Wednesday, August 29, 2007

Pasta ai broccoli (versione piemontese)

Some time ago I posted a recipe for 'pasta with broccoli' - but it was a Sicilian recipe, and broccoli were actually the dialect name for cauliflower! So, now I'll give a recipe for pasta with the real broccoli. :) We can say it's a Piemontese version, because my mom taught me. :)
This recipe is dedicated to Amit, who asked me specifically for it, and promised he would link my recipe to his great post on broccoli - you can visit it if you want to know some nutritional information on this great vegetable! So, here you are, Amit:
Pasta con i broccoli 'alla Piemontese' / Pasta with broccoli 'Piemontese style'

For 1 lb of pasta, you'll need 3 broccoli. Start boiling the water. In the meanwhile, finely cut half a big yellow onion and sautee it in 2 tbsp olive oil. Cut the 3 broccoli stems into pieces, and add them to the onion. Add salt (~1 tbsp), sautee for ~10 min, then add the crowns cut into small pieces, sautee for another 5 min, then cover the pan and cook for another 5 min. Taste and adjust the salt. At this point, if you're not vegetarian, add 5 anchovies and cook, covered, for another 5 min. The anchovies will melt and give a delicious twist to the flavor of the dish, and won't be strong at all. If you're vegetarian, you can avoid the anchovies, maybe add some garlic to the sautee onion at the beginning, and you'll have a wonderful dish in any case.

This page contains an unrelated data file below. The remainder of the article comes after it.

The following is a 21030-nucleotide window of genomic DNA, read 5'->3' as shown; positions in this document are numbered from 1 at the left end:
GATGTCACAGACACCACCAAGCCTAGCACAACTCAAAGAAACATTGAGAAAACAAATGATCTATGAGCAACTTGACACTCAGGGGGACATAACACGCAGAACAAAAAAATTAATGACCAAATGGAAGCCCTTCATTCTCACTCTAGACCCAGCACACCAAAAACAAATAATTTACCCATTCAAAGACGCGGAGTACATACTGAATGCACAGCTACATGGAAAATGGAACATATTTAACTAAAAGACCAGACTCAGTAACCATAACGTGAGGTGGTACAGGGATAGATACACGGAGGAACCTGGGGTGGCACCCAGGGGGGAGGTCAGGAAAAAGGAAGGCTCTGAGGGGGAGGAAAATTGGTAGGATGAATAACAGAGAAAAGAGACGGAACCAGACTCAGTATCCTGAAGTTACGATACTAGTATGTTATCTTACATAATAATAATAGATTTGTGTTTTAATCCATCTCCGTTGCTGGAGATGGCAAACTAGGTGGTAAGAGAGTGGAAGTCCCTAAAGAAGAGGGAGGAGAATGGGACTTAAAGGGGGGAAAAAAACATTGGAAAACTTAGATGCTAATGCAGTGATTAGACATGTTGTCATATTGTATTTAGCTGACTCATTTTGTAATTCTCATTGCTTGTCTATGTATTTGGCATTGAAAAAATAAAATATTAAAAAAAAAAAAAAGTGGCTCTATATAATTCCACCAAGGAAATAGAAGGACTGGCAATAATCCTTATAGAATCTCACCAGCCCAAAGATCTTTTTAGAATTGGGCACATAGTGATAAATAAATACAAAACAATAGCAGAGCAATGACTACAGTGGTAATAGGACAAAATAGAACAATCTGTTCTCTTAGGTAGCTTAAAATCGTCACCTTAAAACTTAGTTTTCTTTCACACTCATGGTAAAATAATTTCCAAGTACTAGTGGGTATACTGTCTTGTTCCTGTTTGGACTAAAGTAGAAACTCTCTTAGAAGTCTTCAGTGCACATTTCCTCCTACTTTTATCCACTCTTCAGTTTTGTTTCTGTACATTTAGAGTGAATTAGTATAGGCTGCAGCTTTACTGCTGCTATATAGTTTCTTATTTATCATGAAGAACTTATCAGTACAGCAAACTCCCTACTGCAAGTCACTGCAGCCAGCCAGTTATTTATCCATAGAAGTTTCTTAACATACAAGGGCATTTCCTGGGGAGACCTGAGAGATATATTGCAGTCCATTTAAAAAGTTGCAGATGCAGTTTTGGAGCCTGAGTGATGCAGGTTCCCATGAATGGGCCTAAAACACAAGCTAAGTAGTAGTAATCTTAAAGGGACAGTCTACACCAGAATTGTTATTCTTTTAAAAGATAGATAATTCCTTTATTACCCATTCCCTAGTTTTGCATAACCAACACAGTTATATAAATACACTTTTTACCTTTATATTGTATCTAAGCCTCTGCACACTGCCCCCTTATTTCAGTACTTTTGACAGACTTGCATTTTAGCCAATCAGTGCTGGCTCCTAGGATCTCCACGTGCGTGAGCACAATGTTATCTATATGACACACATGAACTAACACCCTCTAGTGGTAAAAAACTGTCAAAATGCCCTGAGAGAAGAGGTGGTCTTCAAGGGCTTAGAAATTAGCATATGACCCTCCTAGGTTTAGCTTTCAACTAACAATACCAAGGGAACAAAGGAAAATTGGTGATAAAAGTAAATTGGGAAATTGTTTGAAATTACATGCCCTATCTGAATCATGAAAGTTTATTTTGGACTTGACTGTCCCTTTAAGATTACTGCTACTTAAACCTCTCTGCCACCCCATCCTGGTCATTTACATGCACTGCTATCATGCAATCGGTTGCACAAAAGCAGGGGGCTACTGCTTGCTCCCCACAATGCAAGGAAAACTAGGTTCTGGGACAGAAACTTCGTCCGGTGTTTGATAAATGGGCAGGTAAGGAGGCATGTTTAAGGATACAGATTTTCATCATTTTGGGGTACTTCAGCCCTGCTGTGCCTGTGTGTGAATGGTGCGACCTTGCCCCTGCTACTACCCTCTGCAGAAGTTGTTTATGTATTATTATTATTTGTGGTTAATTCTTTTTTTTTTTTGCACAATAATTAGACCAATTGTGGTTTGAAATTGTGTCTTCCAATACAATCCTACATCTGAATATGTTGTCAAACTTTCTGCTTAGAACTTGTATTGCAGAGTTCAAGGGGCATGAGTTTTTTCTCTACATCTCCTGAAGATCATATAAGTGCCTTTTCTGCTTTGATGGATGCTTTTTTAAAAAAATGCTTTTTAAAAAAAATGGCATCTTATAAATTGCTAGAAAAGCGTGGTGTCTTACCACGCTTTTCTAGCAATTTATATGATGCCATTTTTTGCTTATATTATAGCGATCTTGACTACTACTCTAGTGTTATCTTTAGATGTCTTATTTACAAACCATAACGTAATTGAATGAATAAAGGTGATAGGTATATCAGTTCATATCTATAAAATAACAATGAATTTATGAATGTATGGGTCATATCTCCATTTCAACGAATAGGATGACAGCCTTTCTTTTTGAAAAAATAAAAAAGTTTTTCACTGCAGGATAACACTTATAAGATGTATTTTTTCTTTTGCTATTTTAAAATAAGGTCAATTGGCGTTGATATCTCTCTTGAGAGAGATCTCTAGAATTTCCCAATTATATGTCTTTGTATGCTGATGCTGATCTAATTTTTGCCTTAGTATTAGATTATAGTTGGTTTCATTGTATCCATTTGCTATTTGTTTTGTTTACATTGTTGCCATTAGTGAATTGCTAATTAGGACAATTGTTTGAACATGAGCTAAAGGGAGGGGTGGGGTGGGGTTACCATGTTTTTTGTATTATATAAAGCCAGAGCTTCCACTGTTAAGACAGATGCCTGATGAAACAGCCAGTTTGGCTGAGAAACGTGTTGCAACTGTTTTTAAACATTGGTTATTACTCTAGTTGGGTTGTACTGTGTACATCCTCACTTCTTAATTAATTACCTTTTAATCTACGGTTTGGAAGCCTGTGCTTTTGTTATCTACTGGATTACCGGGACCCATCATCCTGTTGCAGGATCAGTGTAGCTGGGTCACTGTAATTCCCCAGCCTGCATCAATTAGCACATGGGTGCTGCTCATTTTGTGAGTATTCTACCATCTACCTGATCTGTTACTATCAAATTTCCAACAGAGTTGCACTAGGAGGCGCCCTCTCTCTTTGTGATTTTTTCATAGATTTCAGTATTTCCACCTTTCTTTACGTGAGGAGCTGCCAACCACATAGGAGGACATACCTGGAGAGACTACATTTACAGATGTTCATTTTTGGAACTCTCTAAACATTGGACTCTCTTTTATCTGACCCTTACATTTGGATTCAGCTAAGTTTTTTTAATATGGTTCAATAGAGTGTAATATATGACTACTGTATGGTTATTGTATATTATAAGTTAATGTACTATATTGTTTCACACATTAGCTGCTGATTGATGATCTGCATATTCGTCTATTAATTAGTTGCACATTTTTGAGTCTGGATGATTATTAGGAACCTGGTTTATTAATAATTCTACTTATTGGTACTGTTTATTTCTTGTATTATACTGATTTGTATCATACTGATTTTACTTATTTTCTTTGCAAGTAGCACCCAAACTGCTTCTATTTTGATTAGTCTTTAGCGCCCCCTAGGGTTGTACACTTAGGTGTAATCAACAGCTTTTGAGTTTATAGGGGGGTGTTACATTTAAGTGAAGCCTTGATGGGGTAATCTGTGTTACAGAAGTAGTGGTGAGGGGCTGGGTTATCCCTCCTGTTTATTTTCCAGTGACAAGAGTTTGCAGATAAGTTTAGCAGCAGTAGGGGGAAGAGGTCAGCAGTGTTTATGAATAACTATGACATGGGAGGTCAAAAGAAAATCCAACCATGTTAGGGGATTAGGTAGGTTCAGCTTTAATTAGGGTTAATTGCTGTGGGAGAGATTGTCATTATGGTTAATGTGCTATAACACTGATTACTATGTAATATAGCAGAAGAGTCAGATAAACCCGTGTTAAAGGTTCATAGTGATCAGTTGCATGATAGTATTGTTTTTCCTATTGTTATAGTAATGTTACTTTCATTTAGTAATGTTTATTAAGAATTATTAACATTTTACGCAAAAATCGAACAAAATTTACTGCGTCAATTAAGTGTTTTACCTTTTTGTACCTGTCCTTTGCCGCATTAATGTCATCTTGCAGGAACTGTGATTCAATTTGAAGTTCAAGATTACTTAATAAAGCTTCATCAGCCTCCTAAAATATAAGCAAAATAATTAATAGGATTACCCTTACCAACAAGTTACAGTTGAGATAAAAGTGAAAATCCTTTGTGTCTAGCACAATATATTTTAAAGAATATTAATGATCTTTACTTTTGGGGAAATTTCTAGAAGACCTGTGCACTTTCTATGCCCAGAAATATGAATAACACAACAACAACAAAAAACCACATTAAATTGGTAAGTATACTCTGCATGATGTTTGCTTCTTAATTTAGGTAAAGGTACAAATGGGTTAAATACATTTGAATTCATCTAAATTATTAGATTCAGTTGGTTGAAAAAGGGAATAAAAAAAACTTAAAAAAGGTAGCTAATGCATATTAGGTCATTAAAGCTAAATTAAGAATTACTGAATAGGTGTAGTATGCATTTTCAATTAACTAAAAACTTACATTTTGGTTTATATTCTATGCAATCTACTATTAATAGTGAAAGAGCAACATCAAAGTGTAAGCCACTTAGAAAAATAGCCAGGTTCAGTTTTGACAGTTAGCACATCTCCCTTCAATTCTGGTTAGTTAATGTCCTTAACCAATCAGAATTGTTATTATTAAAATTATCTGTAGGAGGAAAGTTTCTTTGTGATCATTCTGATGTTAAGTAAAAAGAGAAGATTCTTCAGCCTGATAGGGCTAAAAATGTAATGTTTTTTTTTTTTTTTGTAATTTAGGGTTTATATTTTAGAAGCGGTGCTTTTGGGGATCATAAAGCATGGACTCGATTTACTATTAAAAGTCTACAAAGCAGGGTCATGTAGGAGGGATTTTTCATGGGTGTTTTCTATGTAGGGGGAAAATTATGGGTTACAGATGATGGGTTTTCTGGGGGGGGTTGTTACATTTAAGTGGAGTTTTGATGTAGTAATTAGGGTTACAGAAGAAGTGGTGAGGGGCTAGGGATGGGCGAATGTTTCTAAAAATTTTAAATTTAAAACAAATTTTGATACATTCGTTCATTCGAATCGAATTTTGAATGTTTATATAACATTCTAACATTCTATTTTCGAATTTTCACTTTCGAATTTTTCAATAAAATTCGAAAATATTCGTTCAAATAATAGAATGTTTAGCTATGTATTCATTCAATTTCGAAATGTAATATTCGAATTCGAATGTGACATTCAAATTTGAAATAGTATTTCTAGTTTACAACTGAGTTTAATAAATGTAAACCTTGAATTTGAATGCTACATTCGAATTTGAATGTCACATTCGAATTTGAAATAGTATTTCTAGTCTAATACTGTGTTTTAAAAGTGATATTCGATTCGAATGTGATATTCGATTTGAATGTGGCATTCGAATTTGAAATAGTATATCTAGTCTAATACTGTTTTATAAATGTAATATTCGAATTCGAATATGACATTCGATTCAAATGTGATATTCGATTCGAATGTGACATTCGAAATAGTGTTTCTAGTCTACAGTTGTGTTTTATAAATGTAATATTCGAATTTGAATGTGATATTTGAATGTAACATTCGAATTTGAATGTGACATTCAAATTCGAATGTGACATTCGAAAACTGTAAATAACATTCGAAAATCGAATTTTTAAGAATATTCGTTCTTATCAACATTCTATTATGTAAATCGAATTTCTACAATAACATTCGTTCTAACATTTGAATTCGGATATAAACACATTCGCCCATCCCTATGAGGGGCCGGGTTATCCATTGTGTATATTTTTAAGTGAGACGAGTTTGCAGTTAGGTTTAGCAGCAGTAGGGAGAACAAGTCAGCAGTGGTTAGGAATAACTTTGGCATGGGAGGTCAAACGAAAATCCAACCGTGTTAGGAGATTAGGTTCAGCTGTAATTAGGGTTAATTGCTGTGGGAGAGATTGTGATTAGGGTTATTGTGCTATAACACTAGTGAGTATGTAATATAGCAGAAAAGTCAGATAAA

When the water boils, add salt and then the pasta. Cook al dente, drain, and add to the pan with the broccoli. Sautee the pasta with the broccoli, add some pepper (red pepper flakes, or ground black pepper) and ~ 2 tbsp grated cheese (pecorino, or parmigiano). This time I decided to innovate a little and add also some sliced almonds to the dish, but this is not in my mom's traditional recipe.
When you serve, add on each plate some more fresh olive oil, and grate more cheese and add more pepper to taste. You'll be delighted!
There are a few 'traditional' variations to this dish:
1) An important variation to this recipe includes the addition of tomatoes (usually canned diced tomatoes, which I add after the onions, and cook for ~ 5 min by themselves before adding the broccoli stems). It's also very good, but this time I really wanted to have the broccoli as the main focus of the dish.
2) Another important variation concerns the way of cooking the broccoli. Some people cook the broccoli in the pasta water, instead of in a separate pan. So, they add the stems together with the pasta when the water boils and the crowns more towards the end of the cooking. So they have in a separate pan only the onions and the anchovies. Then they drain both pasta and broccoli and they sautee them with the pasta. Honestly, although this last version may be the most traditional, I prefer the one I described above. First, you have a better control over the cooking degree of the broccoli, and second, sauteeing the broccoli with the onions and the anchovies since the beginning gives them a nice taste.
This recipe is also my entry to Ruth's fabulous weekly event 'Presto pasta nights'


Ruth Daniels said...

It does look delicious. Another treat for Presto Pasta Nights. Thanks for being such a great contributor. Check back for the roundup tomorrow.

chemcookit said...

Thanks Ruth! I'm looking forward to another great roundup :)

Ferdzy said...

Yes, looks good! We have a couple more months of local broccoli here so I'll be giving it a try at some point, I expect.

chemcookit said...

Hey Ferdzy, if you do, let me know how it comes out. :)